Once again, these statements came from three Navajo elders living on or near Big Mountain in three different conversations, and one non-elder. When and if the one elder’s relative emails me with a statement, I’ll provide that. Here is the most current article I could find on it, and afterwards are diaries I’ve written about it explaining it with more detail.
Dineh elders: ‘We are protesting on behalf of global society’
40-year-old Navajo battle is compared to DAPL standoff
By Talli Nauman
Native Sun News Today
Health & Environment Editor
BIG MOUNTAIN, Ariz. –– Comparing themselves to the water protectors who defend the Missouri River from the Dakota Access Pipeline construction in Lakota Territory, relocation resisters recently observed their 40th anniversary here in Navajo-Hopi lands with a call for volunteers to help elders keep traditions alive.
“If you are experienced from other battle fields, like Standing Rock, North Dakota, and seeking to continue your learning and contribute to peace, this is one of the places – Big Mountain,” they said in a written missive.
“This 40-year Dineh experience may be equal and similar to the fight at Standing Rock,” they told the Native Sun News Today.
Located in the Four-Corners plateau of the U.S. Southwest, Big Mountain encompasses most of the northern portion of the so-called “Hopi Partitioned Lands,” an area in which a 1974 Presidential Executive Order called for forced eviction of traditional, non-English-speaking Navajo, or Dineh, under the Navajo-Hopi Relocation Act or Public Law 93-531.
In conclusion, one elder emphasized this was investigated by the United Nations.
These traditional resistors strongly believe that the sacred lands must be maintained in a natural order. The traditional Dineh are aware that Peabody Western Coal Company, which is currently mining nearly 80, 000 acres adjacent to Big Mountain, will expand further into these sacred lands once forcible removal is completed.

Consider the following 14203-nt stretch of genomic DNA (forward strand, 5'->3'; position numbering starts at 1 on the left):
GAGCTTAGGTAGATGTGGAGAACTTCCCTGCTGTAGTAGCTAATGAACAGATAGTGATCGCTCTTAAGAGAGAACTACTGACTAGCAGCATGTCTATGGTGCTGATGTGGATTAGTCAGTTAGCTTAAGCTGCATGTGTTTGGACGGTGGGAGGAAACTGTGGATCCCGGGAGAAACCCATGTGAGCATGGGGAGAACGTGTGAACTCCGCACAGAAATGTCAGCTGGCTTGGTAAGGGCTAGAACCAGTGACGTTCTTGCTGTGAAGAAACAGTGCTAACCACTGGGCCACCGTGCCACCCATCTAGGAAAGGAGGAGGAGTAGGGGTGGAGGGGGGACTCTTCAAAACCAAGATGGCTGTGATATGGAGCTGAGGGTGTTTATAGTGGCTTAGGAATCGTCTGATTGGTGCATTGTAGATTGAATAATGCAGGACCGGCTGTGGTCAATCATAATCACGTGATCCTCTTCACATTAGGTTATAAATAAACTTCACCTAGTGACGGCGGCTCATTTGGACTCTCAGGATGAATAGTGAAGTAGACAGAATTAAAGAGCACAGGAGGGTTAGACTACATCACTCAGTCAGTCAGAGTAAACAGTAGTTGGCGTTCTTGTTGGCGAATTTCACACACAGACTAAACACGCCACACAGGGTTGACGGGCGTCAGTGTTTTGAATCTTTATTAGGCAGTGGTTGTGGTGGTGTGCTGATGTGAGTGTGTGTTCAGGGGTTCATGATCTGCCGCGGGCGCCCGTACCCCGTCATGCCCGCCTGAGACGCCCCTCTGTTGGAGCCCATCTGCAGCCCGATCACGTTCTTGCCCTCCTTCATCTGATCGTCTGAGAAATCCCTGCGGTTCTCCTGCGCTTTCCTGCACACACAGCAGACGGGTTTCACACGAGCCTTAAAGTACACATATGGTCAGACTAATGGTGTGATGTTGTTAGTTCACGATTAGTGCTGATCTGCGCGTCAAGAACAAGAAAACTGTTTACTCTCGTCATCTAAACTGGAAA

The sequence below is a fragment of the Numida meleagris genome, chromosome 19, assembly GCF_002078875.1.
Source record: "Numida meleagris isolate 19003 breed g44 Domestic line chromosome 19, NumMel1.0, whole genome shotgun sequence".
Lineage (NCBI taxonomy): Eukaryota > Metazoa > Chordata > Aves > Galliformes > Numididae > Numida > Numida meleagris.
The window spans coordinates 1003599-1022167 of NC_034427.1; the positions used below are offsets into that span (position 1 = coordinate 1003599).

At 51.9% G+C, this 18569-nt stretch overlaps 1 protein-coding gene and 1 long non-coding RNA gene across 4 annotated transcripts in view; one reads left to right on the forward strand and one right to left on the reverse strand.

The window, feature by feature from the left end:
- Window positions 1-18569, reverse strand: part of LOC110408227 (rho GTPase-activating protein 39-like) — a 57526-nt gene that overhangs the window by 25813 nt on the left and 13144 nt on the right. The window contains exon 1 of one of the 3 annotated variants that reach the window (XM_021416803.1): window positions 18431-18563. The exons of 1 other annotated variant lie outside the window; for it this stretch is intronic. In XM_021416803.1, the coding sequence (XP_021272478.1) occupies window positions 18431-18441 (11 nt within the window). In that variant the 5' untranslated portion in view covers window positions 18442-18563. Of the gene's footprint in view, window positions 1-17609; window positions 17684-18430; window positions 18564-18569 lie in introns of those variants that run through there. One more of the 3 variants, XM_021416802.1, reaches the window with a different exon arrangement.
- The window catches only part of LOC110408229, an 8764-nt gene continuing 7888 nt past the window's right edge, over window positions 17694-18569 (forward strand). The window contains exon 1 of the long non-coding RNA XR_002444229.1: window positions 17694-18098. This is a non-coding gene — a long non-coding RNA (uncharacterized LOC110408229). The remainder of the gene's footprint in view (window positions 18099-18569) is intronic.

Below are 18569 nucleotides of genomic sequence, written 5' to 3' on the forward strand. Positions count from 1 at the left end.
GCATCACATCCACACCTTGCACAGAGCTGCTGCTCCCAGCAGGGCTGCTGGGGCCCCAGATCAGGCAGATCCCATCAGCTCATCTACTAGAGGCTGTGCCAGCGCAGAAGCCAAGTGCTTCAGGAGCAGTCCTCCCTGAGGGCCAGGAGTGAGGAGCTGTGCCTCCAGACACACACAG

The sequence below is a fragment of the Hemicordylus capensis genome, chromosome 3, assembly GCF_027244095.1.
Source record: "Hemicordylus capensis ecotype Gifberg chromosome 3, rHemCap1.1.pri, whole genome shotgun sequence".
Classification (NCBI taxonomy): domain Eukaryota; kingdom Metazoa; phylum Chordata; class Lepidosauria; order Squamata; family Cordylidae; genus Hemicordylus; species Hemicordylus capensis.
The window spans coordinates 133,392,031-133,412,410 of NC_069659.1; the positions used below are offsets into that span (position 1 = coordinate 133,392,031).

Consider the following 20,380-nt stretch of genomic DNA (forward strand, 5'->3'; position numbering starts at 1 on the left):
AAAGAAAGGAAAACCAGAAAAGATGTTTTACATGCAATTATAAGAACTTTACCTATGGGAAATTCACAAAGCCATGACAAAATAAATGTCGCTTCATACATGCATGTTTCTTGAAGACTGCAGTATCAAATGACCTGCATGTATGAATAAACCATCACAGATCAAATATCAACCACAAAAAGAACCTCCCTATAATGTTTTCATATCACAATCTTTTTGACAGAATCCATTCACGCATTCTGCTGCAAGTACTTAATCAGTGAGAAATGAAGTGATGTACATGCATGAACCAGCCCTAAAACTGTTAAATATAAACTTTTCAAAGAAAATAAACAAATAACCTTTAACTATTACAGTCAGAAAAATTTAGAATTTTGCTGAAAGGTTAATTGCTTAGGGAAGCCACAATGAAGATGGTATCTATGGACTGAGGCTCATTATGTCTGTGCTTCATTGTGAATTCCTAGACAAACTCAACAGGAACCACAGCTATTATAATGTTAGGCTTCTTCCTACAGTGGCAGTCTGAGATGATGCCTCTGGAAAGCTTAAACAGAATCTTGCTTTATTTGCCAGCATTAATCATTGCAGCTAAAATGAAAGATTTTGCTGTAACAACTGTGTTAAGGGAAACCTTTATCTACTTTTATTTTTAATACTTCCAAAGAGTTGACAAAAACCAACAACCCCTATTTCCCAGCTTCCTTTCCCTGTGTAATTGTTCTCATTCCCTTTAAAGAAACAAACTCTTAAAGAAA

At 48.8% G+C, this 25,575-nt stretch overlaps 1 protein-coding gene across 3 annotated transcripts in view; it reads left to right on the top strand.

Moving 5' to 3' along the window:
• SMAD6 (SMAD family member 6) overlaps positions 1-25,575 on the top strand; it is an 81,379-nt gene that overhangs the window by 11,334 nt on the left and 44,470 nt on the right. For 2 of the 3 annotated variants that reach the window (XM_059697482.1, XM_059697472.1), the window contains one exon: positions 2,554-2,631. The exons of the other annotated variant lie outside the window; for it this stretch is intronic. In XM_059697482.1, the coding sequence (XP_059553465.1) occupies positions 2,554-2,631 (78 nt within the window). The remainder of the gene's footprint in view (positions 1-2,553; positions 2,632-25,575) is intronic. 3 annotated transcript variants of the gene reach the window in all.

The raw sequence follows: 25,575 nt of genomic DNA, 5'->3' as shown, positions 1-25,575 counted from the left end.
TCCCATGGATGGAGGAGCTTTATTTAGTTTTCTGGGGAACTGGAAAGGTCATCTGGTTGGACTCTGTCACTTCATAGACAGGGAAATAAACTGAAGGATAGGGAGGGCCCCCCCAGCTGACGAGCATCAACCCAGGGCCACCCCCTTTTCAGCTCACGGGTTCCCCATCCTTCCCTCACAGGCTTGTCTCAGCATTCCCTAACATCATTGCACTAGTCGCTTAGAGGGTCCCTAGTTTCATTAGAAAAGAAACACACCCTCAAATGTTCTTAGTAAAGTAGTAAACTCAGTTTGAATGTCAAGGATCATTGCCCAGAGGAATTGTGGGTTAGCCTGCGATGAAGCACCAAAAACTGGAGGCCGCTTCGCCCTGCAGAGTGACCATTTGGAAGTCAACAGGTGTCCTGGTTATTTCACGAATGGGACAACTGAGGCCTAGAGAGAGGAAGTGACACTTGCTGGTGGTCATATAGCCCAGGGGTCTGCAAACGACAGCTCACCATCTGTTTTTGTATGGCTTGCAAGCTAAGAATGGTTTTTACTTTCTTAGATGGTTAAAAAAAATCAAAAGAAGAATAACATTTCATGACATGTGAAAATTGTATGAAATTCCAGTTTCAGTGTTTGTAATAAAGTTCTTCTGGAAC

The IITC and the Dineh resisters remind the members of the Commission on Human Rights and NGO Delegates that this situation is, now, beyond crucial. The year 2001 can bring about a volatile state when the U.S. Attorney begins enforcing removal of individual traditional residents. In the words of one resister “We, the Sovereign Dineh resistors may politically be powerless but spiritually our focuses are adamant, and we will be prepared, again, to hopefully stop the U.S. government and its energy companies with their intentions to annihilate our ancient existence.”
This is why this might be “the largest forced removal of rural Americans since that of Japanese Americans during the Second World War.”
Mr. Amor, please bear in mind that this forced relocation of over 12,000 people whose ties to their customary use areas (that is, their land) have very strong religious, political, economic and psychological ties may well be the largest forced removal of rural Americans since that of Japanese Americans during the Second World War.
Paraphrasing Stalin, one forced relocation is a tragedy, but 12,000 is only a statistic. The UN also told us about: loss of voting rights; physically harassing elders; intimidation tactics; armed rangers visiting elders at their homes; stealing their property; and sacred sites being bulldozed – including graveyards.
This, has been America’s West Bank: